© The Financial Times Ltd 2016
FT and 'Financial Times' are trademarks of The Financial Times Ltd.
The Financial Times and its journalists are subject to a self-regulation regime under the FT Editorial Code of Practice.
I got into sneakers as a teenager growing up in Brooklyn, New York. I was raised by a single mom and we didn’t have a lot of money. When I was 11, I started working as a delivery boy for a delicatessen. I knew my mom couldn’t buy me sneakers, so I had to figure out how to get them myself. I only made $80 a week but it was enough for a pair of Reebok Pumps. In 1993, when I was 14, I got my first Nike Air Jordans, and it was a really big deal for me. They were black suede with different-coloured fabric on the heel. I loved them so much. When I put those shoes on, it gave me a sense of dignity. I washed them with a toothbrush.
Back then the term “sneakerhead” was almost pejorative – it was like people were making fun of you. Now it’s a source of pride. The sneakerhead culture exploded in about 2006. That’s when shoe companies began doing limited-edition runs. All of a sudden you started seeing retro Air Jordans from 1996. Collaborations between shoe companies and artists have become a big deal too, like the Louis Vuitton Dons designed by Kanye West. In the past three years, the sneaker market has been on steroids. Wherever I go, people pull me aside and say, “Hey, I’m a sneakerhead.”
By my late twenties I had built up a good collection of shoes. In 2008, I lost my job and I thought, “Do I just get another job, or do I do something I love?” I decided to start selling and trading my shoes. I sold them on MySpace. I sold them on 42nd Street. Within a week, I’d sold 11 pairs and made $7,000. Slowly, I started finding more collectors like me. We knew that trading shoes on the streets of New York wasn’t safe – we could get robbed – so I started inviting people to my house to trade in my backyard. The third time I did that, about 100 people showed up.
My cousin said to me, “Joe, you should take this public.” So I did. I sold half of my collection of shoes and, in 2012, started SoleXChange for fellow sneakerheads to buy, sell and barter for rare, limited-edition shoes. Now we hold events in New York City, New Jersey, Philadelphia, Miami and Long Island. I’ve seen kids walk out with 25 pairs. A vendor in NYC once sold $19,000 worth of vintage sneakers in five hours.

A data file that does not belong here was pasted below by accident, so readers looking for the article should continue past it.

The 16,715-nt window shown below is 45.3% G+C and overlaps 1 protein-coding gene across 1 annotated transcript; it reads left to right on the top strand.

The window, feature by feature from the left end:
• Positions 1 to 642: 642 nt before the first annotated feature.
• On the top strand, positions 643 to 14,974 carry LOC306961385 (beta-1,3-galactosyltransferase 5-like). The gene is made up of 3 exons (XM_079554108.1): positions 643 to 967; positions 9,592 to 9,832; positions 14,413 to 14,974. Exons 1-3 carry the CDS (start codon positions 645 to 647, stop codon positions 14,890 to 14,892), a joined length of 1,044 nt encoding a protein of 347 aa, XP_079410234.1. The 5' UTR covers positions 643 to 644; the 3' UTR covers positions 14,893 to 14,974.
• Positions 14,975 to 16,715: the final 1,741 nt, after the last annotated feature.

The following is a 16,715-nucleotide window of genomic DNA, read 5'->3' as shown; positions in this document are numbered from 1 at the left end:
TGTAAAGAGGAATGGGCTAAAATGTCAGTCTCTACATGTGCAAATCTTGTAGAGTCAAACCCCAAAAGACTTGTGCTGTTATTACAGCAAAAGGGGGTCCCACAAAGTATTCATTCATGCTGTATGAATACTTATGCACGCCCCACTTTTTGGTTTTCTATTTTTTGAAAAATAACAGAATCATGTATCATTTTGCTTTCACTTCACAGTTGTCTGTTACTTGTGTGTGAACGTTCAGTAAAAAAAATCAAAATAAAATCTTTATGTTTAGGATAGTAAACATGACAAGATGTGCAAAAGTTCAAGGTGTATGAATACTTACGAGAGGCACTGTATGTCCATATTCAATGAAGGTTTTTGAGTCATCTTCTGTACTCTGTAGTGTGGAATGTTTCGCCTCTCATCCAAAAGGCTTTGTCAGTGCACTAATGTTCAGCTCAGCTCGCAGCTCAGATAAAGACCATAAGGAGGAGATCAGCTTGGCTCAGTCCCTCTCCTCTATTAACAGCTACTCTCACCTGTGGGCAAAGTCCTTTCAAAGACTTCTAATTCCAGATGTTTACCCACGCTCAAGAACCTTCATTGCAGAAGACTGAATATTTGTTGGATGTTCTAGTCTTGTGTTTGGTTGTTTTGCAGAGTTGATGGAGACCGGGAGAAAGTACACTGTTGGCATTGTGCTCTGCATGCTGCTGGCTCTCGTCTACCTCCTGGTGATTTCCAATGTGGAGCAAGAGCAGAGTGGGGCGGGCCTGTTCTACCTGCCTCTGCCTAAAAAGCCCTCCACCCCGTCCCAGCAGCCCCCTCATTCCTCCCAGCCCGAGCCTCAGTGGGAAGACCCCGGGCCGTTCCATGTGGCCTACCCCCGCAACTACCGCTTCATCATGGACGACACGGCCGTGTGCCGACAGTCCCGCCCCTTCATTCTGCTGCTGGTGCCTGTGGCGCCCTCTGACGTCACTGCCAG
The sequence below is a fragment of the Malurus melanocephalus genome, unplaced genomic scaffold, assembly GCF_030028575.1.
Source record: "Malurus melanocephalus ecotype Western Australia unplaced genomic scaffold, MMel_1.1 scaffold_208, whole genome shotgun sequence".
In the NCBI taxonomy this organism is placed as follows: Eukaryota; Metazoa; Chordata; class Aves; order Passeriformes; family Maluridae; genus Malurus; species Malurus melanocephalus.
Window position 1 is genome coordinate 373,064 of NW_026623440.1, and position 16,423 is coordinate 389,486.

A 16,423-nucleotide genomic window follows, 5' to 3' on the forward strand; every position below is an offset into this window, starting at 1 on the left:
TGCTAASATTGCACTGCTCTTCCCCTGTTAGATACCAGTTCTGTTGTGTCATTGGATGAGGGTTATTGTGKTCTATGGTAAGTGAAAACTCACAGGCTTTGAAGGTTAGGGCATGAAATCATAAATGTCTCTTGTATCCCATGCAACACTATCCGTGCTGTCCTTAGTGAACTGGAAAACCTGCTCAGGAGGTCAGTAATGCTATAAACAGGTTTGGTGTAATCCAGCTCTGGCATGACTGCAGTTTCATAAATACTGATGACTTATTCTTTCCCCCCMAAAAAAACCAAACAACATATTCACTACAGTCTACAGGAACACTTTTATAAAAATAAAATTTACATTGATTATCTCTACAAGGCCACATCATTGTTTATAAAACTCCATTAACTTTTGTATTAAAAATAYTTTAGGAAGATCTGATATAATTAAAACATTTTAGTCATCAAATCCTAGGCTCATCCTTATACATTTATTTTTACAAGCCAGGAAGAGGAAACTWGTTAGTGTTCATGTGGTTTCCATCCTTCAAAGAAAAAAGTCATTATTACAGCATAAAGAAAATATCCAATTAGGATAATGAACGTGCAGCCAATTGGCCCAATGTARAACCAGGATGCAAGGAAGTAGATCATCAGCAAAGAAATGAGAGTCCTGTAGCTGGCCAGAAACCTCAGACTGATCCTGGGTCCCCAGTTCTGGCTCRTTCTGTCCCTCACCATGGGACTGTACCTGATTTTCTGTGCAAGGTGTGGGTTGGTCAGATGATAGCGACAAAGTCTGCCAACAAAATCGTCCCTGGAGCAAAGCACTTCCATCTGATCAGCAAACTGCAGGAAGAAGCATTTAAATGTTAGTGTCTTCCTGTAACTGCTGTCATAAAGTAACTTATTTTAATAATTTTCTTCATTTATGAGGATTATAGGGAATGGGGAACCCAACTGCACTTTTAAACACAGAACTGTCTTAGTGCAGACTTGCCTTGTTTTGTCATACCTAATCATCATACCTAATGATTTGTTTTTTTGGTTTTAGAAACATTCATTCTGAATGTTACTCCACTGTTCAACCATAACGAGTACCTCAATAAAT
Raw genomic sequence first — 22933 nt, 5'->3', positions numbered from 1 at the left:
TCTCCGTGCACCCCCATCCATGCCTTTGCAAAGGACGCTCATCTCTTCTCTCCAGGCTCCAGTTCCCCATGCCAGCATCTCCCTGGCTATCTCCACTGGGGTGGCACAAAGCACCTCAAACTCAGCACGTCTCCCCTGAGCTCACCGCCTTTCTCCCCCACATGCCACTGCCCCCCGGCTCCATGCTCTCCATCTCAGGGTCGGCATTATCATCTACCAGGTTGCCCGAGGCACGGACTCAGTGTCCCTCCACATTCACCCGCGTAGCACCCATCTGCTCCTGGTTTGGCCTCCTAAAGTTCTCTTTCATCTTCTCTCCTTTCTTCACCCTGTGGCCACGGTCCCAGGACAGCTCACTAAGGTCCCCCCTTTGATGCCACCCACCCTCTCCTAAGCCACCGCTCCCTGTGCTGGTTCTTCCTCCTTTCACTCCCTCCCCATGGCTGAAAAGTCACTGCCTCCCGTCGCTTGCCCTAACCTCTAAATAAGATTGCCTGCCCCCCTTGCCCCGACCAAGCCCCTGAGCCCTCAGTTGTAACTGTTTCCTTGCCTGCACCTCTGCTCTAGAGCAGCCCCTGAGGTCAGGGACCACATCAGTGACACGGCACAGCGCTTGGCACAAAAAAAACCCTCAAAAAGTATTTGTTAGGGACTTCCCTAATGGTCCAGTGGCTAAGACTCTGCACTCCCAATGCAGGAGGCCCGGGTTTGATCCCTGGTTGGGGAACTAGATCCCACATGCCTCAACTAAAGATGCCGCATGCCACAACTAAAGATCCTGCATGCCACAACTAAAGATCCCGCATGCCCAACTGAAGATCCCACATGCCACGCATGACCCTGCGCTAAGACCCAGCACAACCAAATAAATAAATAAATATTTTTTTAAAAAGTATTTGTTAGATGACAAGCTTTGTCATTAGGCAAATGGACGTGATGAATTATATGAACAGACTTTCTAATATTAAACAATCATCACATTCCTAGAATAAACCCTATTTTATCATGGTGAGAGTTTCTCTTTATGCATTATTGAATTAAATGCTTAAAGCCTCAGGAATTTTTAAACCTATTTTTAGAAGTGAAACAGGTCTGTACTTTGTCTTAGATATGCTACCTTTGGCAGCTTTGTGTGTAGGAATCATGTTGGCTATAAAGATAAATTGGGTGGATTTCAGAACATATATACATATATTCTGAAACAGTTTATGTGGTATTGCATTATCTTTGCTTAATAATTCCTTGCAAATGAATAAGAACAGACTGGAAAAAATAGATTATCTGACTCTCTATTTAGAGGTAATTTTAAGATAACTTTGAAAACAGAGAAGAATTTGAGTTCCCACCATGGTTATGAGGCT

At our first event we had 500 attendees. Word spread, and in 2013 I had a “holy cow” moment. It was in Manhattan and I’d rented a small gymnasium. I was expecting 600 people but 2,000 showed up. The police thought there was a protest. That’s when I knew I was on to something. We moved our New York event to the Hotel Pennsylvania, which holds 2,000 people, but we’ve already outgrown it – this year I had to turn away 500 kids.
I think of SoleXChange as the “stock market of sneakers”. You don’t have to get beat up on the streets to trade and sell sneakers. We’ve got 100 vendors with every shoe you could ever want. We also offer a free “legit check” service – fake shoes can be a real problem – that authenticates them. Most attendees are kids, with an average age of 16. They’re knowledgeable, hardcore collectors who know the street value of the shoes and know how to barter. The most coveted sneakers are Nike Air Jordans, particularly the Air Yeezy line.
A few people come just to show off their collections. They’ll set up a table with a “Do Not Touch” sign.
What drives a lot of collectors are the stories behind the shoes. A kid at our last New York show turned down $98,000 for his pair of Air Yeezy 2 “Red October” shoes that were designed by Kanye West and signed by the artist on stage at a concert. When I asked the kid about it, he said, “Joe, these shoes mean a lot more to me than $98,000. I’m going to keep them for ever.”
Photograph by Josephine Dvorken
Copyright The Financial Times Limited 2016. You may share using our article tools.
Please don't cut articles from FT.com and redistribute by email or post to the web.